Survey results indicate the largest 200 pension plans pulled about $140 billion in defined benefit assets out of the U.S. stock market in the one-year period.
Roy Pentilla, acting director of Michigan's Bureau of Investments, which oversees $40 billion in defined benefit assets for the state's Department of Treasury in Lansing, said department executives will let their allocations rise based on their views on where the market is headed. In the past three years, that's paid off for Michigan's fund.
Nonetheless, U.S. stock prices rose enough that Michigan periodically rebalanced assets closer to the fund's targets, which are set annually.
"The targets are very important," he said.
Michigan's allocation targets for 1998 are 53% equities, 30% fixed income, 1% cash, 8.5% real estate and 7.5% alternatives.
DC allocations change
Defined contribution plan equity allocations also grew among the largest 200 plans, benefiting from the U.S. stock market's growth, as well as educational efforts by sponsors.
The aggregate equity allocation of defined contribution plans was 67.5%, which includes company stock, an increase from 58.6% the previous year.
Among corporate DC plans in the top 200, the aggregate equity allocation was 69.4% - 40.6% in company stock and 28.8% invested in other stock.
A year earlier, total equity allocations were 63.3% - with 36.5% invested in company stock and 26.8% invested in other stock.
It used to be that stable-value products made up the biggest part of defined contribution plans.
In P&I's survey published in 1990, for example, investment contracts made up 31.6% of defined contribution assets among the largest 200 funds, and cash made up 8.9%. Stocks were only 41.8%.
Now, stable value funds are 17.5% of top 200 DC assets, while cash is just 3.1%.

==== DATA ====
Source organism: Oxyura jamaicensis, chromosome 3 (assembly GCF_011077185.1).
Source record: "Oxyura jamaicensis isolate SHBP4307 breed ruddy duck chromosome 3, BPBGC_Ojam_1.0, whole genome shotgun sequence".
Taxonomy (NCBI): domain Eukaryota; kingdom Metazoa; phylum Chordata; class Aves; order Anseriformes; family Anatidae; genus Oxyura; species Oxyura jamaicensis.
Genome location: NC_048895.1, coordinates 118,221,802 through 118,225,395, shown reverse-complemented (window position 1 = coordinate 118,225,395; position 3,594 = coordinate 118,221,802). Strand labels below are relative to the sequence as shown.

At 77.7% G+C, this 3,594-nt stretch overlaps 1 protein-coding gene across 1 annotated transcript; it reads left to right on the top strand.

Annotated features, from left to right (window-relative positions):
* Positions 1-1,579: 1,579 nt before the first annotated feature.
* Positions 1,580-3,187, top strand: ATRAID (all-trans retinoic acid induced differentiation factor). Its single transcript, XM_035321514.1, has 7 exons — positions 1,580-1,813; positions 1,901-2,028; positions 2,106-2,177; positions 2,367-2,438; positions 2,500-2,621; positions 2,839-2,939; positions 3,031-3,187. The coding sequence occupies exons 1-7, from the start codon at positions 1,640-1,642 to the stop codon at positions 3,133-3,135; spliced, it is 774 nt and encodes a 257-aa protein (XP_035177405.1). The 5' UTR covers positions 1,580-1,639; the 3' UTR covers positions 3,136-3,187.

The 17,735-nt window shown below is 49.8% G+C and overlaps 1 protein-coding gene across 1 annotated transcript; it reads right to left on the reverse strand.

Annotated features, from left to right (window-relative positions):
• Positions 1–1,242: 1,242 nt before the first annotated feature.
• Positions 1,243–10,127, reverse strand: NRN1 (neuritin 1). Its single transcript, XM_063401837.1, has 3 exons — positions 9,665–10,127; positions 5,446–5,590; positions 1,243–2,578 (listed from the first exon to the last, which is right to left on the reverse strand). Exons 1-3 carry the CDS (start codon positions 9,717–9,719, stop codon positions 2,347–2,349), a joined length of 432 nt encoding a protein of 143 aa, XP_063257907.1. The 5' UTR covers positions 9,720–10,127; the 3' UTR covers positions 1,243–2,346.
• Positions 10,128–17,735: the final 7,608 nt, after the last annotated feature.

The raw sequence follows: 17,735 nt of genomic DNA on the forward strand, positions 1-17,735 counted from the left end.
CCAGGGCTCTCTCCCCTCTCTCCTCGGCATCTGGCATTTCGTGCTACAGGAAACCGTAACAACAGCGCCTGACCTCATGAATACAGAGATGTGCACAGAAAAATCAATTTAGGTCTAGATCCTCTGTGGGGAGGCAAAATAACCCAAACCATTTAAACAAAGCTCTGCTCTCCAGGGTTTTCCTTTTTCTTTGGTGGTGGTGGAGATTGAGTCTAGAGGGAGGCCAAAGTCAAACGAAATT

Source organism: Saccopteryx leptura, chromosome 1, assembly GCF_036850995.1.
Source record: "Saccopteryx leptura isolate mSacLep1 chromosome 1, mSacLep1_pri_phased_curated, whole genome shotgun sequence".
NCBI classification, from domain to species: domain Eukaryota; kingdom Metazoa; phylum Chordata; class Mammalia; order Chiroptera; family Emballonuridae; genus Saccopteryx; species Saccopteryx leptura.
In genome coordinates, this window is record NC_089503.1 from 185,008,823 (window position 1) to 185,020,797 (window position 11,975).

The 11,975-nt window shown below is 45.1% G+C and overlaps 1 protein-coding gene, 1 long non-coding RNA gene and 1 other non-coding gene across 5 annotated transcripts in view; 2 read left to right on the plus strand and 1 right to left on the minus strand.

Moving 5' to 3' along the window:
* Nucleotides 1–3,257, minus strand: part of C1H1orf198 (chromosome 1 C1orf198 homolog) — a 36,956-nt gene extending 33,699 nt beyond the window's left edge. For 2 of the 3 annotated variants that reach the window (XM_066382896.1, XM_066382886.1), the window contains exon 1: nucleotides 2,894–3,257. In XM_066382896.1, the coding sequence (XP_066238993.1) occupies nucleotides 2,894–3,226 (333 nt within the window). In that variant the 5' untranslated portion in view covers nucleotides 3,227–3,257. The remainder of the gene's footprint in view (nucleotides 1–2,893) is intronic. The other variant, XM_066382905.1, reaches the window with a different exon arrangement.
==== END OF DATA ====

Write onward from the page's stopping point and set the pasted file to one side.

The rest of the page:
"The driving force is the tremendous educational effort going on," Callan's Mr. Peyton said.
Robin Pellish, managing director and senior consultant for RogersCasey & Associates Inc., Darien, Conn., agreed the increase had "a lot to do with employee education efforts finally taking hold."
But the market's stellar performance also has played a role.
"Individuals don't tend to rebalance," Ms. Pellish said.
Among the top 200 sponsors' defined contribution plans, the biggest percentage growth came in lifecycle and lifestyle fund assets, which rose 91.5% to $9 billion.
Indexing still gains
Indexed equity assets continued on a growth path, rising 47.4% to $594.5 billion.
Mr. Nesbitt of Wilshire said that as long as the S&P 500 outperforms most active managers, institutions are going to keep moving to indexing. "It's inevitable," he said.
"Small stocks are going to come back at some point, and people will get interested in active management again."
Other sectors that grew rapidly in the period were: international equities; emerging market equities; venture capital; buyout/acquisition funds; and high-yield bonds.
International equity allocations rose to 11% of defined benefit assets, up from 9% the previous year, bolstered by big increases by large public pension funds.
Mr. Peyton said pension funds' continued move into international equities, which have lagged the U.S. market, is a positive development.
"That's another sign of the sophistication of the marketplace. People are being countercyclical.
"Our activity in international at Callan was almost dead in 1996, but was very active in '97."